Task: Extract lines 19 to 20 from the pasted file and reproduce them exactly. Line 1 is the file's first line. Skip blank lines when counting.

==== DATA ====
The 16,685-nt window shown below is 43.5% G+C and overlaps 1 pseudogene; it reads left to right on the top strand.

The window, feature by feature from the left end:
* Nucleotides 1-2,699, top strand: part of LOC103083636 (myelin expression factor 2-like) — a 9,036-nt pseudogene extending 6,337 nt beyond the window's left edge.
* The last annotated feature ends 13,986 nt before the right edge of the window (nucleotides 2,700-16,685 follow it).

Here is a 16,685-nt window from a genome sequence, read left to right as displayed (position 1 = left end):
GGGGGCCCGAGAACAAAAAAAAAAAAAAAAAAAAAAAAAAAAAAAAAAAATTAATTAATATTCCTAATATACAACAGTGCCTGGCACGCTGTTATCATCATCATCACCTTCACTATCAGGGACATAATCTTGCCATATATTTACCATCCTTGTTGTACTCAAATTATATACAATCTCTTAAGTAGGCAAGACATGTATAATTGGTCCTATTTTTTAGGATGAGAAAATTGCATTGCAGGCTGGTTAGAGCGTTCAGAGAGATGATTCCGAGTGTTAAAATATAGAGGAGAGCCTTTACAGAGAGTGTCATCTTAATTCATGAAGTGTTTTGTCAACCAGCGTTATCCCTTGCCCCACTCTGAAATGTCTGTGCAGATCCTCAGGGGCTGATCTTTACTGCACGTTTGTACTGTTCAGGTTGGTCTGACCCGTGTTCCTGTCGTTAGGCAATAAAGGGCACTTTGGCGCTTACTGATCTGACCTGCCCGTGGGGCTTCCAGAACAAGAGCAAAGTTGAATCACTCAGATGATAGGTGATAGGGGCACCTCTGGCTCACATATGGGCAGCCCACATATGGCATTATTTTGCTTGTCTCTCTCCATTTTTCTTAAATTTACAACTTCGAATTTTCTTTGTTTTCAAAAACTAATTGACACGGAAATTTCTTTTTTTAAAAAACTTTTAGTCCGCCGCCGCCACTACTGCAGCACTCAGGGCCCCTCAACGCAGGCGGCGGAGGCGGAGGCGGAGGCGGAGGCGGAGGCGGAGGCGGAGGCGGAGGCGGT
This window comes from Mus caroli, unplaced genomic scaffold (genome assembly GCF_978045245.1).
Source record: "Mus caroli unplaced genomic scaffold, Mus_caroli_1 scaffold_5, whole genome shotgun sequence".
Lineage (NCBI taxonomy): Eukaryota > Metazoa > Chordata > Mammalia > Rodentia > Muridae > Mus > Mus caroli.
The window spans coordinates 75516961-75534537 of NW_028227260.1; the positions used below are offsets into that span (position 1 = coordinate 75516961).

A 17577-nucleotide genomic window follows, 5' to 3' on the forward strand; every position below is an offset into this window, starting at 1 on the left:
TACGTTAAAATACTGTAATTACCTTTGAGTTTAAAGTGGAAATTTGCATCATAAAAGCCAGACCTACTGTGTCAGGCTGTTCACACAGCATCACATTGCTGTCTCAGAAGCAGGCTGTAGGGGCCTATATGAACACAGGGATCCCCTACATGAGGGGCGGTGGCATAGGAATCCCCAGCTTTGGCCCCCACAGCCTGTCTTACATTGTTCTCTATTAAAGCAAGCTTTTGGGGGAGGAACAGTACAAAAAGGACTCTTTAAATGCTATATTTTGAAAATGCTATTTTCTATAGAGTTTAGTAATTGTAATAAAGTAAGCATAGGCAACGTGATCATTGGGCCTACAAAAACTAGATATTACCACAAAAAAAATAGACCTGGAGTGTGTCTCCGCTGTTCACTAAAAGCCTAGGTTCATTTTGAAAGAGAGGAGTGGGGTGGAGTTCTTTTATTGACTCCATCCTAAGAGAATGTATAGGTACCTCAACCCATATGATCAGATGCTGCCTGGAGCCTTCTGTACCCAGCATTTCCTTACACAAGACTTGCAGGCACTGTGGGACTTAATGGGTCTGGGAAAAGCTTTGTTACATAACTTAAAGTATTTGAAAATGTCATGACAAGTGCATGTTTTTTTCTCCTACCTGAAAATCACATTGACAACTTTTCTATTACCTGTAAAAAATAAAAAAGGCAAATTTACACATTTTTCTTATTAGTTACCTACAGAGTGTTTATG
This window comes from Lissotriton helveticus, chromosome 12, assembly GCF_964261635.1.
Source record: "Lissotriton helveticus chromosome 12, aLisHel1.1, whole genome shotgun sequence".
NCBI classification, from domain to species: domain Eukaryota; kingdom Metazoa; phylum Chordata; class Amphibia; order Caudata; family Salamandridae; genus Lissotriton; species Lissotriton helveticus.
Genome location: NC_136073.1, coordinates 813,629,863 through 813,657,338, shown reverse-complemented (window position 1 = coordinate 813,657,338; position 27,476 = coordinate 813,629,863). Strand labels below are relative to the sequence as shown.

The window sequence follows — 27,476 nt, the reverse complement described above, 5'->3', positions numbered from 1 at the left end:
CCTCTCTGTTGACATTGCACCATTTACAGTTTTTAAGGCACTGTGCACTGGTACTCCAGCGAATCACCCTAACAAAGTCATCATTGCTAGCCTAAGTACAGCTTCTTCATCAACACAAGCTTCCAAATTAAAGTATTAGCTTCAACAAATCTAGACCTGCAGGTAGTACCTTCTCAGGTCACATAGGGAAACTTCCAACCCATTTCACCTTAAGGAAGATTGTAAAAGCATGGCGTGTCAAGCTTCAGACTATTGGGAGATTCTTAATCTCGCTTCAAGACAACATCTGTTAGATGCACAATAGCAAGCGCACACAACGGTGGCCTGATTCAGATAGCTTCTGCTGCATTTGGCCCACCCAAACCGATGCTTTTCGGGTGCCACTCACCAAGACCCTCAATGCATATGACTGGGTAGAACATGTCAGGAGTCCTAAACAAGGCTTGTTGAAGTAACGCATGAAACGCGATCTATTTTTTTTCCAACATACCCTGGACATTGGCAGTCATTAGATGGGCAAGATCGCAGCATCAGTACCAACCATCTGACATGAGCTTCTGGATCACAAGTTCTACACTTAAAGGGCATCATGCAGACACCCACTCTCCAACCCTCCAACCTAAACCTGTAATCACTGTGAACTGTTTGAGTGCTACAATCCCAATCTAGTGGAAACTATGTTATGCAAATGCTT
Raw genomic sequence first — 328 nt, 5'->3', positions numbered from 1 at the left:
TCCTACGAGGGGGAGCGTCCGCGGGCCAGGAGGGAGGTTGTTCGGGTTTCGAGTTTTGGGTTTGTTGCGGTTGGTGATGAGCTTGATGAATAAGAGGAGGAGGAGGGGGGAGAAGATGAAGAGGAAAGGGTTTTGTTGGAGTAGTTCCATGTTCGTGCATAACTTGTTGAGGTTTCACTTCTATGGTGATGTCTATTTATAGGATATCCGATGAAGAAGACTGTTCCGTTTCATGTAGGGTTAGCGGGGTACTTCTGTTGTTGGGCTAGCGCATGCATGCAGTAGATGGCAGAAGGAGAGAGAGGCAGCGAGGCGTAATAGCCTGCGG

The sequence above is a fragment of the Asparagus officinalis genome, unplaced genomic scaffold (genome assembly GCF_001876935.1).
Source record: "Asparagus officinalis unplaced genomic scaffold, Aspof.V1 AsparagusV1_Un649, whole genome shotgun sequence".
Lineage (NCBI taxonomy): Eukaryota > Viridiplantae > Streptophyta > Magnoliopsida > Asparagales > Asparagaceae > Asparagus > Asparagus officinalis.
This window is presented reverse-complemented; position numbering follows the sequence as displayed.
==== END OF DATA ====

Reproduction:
Raw genomic sequence first — 328 nt, 5'->3', positions numbered from 1 at the left:
TCCTACGAGGGGGAGCGTCCGCGGGCCAGGAGGGAGGTTGTTCGGGTTTCGAGTTTTGGGTTTGTTGCGGTTGGTGATGAGCTTGATGAATAAGAGGAGGAGGAGGGGGGAGAAGATGAAGAGGAAAGGGTTTTGTTGGAGTAGTTCCATGTTCGTGCATAACTTGTTGAGGTTTCACTTCTATGGTGATGTCTATTTATAGGATATCCGATGAAGAAGACTGTTCCGTTTCATGTAGGGTTAGCGGGGTACTTCTGTTGTTGGGCTAGCGCATGCATGCAGTAGATGGCAGAAGGAGAGAGAGGCAGCGAGGCGTAATAGCCTGCGG